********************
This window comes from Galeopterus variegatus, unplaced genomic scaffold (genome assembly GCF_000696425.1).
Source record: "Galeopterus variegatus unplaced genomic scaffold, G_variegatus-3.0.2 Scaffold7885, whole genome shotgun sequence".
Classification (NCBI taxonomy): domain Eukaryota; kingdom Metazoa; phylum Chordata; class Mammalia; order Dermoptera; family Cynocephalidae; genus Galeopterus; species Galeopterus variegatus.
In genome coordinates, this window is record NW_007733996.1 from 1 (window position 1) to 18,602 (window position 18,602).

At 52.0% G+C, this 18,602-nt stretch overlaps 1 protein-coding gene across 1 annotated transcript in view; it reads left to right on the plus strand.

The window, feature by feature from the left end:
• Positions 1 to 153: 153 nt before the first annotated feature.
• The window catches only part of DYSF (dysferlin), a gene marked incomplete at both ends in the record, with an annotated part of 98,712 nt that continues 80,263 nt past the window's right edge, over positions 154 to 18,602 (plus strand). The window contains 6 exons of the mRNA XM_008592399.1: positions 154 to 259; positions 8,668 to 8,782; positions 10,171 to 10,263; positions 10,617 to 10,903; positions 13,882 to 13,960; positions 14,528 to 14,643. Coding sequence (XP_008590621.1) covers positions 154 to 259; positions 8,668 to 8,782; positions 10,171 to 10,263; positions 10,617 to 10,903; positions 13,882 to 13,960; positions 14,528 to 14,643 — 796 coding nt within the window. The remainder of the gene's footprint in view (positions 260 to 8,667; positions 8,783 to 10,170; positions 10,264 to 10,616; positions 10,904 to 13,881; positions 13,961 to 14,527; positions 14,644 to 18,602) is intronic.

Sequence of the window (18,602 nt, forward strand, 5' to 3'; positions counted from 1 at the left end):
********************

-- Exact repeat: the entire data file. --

This window comes from Galeopterus variegatus, unplaced genomic scaffold (genome assembly GCF_000696425.1).
Source record: "Galeopterus variegatus unplaced genomic scaffold, G_variegatus-3.0.2 Scaffold7885, whole genome shotgun sequence".
Classification (NCBI taxonomy): domain Eukaryota; kingdom Metazoa; phylum Chordata; class Mammalia; order Dermoptera; family Cynocephalidae; genus Galeopterus; species Galeopterus variegatus.
In genome coordinates, this window is record NW_007733996.1 from 1 (window position 1) to 18,602 (window position 18,602).

At 52.0% G+C, this 18,602-nt stretch overlaps 1 protein-coding gene across 1 annotated transcript in view; it reads left to right on the plus strand.

The window, feature by feature from the left end:
• Positions 1 to 153: 153 nt before the first annotated feature.
• The window catches only part of DYSF (dysferlin), a gene marked incomplete at both ends in the record, with an annotated part of 98,712 nt that continues 80,263 nt past the window's right edge, over positions 154 to 18,602 (plus strand). The window contains 6 exons of the mRNA XM_008592399.1: positions 154 to 259; positions 8,668 to 8,782; positions 10,171 to 10,263; positions 10,617 to 10,903; positions 13,882 to 13,960; positions 14,528 to 14,643. Coding sequence (XP_008590621.1) covers positions 154 to 259; positions 8,668 to 8,782; positions 10,171 to 10,263; positions 10,617 to 10,903; positions 13,882 to 13,960; positions 14,528 to 14,643 — 796 coding nt within the window. The remainder of the gene's footprint in view (positions 260 to 8,667; positions 8,783 to 10,170; positions 10,264 to 10,616; positions 10,904 to 13,881; positions 13,961 to 14,527; positions 14,644 to 18,602) is intronic.

Sequence of the window (18,602 nt, forward strand, 5' to 3'; positions counted from 1 at the left end):